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Okay, here's the situation: I have the following list of arrays:

N <- c('A', 'B', 'C')
ll <- sapply(N, function(x) NULL)
ll <- lapply(ll, function(x) assign("x", array(0, dim = c(2,2)))) .

Now I want to replace, say, the element at position [1,1] in those arrays by a given quantity, say 10. What I'm doing, following this question here. That is, I'm doing the following:

x <- lapply(ll, function(x) {x[1,1] <- 10}),

which should make x a list of three 2x2 arrays with the [1,1] element equal to 10, all others equal to 0. Instead of that, I'm seeing this:

> x <- lapply(ll, function(x) {x[2,1] <- 10})
> x
$A
[1] 10

$B
[1] 10

$C
[1] 10

Any ideas of what's going on here?

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2 Answers 2

up vote 4 down vote accepted

You're not returning the whole vector. So, the last argument is returned. That is, when you do,

x <- lapply(ll, function(x) {x[2,1] <- 10})

You intend to say:

x <- lapply(ll, function(x) {x[2,1] <- 10; return(x)})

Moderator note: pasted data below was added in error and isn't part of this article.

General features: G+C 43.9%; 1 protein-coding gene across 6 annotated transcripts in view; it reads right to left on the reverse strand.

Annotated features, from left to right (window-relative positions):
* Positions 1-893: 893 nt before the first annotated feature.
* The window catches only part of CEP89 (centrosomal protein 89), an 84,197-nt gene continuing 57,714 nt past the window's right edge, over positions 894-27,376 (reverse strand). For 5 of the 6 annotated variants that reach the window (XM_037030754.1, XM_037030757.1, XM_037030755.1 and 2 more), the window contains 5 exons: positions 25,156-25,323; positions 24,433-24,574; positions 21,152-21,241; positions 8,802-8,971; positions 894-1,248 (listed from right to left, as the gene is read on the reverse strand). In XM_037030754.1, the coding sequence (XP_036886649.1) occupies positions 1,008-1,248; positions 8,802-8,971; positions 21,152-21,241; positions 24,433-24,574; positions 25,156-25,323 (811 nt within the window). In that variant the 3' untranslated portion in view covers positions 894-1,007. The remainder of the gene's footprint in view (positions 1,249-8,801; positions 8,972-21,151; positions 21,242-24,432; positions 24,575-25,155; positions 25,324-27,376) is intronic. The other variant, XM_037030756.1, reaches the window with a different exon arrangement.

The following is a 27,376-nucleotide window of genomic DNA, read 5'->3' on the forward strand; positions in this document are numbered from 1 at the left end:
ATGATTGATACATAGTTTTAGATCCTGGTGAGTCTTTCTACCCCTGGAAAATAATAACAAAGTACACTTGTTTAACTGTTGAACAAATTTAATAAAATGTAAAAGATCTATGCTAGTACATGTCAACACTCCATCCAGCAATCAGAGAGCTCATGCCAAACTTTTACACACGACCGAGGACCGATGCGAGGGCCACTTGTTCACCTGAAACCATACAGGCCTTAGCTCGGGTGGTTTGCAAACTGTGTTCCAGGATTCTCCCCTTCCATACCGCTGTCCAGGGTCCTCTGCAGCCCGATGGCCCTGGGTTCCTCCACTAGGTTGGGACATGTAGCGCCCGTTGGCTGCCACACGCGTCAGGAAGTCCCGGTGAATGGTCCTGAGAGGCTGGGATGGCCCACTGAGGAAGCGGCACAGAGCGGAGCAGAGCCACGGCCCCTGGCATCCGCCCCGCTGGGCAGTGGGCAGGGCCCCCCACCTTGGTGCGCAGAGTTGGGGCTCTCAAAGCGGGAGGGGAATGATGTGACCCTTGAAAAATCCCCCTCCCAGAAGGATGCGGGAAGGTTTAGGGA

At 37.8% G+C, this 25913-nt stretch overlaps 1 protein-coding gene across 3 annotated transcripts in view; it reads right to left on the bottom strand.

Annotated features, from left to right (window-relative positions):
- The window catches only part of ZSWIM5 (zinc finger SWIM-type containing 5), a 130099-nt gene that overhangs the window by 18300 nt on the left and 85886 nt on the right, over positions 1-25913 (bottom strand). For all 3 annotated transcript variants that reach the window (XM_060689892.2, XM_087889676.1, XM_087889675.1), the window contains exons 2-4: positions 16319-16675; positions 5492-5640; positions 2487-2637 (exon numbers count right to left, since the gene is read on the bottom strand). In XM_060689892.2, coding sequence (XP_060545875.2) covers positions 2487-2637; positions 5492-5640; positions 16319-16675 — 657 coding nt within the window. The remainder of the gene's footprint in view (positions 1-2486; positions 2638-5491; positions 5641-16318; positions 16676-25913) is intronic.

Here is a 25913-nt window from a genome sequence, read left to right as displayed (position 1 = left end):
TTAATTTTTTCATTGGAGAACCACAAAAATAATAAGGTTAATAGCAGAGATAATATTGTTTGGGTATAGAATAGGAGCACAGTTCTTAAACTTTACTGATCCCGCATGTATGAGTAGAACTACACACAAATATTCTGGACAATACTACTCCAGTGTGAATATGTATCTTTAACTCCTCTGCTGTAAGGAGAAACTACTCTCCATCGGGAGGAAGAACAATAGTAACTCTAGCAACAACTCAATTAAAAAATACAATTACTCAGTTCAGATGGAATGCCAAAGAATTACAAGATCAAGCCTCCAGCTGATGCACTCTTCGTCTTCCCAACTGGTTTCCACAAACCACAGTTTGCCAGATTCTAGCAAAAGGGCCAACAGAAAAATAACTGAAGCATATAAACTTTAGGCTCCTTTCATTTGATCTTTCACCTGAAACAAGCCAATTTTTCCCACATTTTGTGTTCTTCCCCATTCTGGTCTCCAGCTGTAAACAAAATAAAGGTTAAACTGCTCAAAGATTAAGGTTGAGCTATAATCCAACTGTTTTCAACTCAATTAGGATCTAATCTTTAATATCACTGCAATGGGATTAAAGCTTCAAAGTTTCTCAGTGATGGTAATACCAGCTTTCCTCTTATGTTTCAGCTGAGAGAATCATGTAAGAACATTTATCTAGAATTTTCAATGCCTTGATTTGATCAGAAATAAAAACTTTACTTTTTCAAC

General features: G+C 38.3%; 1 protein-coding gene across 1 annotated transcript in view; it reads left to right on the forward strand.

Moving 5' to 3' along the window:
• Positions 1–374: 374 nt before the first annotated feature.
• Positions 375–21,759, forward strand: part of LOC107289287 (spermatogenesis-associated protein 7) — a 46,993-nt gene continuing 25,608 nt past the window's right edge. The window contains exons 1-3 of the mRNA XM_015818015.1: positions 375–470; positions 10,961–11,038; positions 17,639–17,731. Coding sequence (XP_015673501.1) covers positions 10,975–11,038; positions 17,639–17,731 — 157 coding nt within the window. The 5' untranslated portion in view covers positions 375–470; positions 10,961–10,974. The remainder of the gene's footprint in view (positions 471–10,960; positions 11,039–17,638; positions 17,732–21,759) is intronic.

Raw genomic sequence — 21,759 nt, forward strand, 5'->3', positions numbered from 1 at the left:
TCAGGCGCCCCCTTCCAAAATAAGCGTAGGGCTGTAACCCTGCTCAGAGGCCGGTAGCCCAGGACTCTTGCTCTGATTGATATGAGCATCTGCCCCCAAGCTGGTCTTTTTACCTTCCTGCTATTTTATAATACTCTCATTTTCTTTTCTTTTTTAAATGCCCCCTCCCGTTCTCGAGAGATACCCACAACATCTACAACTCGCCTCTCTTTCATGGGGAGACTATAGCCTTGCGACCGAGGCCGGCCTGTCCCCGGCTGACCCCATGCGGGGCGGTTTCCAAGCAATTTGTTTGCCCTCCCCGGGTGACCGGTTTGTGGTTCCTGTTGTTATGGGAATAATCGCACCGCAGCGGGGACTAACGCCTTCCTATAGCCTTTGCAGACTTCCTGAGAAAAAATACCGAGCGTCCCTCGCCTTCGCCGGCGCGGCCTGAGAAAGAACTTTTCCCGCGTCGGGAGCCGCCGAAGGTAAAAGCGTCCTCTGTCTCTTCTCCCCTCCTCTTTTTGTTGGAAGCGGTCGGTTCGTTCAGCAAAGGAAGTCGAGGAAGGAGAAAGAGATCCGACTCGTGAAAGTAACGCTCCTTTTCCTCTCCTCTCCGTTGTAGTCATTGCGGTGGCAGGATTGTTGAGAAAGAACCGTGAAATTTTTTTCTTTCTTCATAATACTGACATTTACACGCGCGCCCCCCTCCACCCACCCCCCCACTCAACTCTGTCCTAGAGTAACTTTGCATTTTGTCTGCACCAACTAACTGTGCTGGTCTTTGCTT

If you don't specify a return value, the last assigned value is returned by default which is 10. Instead you should use return(x) or equivalently just x as follows:

x <- lapply(ll, function(x) {x[2,1] <- 10; x})
# $A
#      [,1] [,2]
# [1,]    0    0
# [2,]   10    0
# 
# $B
#      [,1] [,2]
# [1,]    0    0
# [2,]   10    0
# 
# $C
#      [,1] [,2]
# [1,]    0    0
# [2,]   10    0
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facepalm Thanks a bunch! –  Jose L. Lykón Apr 11 '13 at 23:04
    
Incidentally, is that also the reason why the second assignment works without the call to 'assign', i.e. ll <- lapply(ll, function(x) array(0, dim = c(2,2))) ? –  Jose L. Lykón Apr 11 '13 at 23:07

Although apply would generally be preferred, here is an alternative, just for the sake of having one:

for (i in 1:3) ll[[i]][2,1] <- 10
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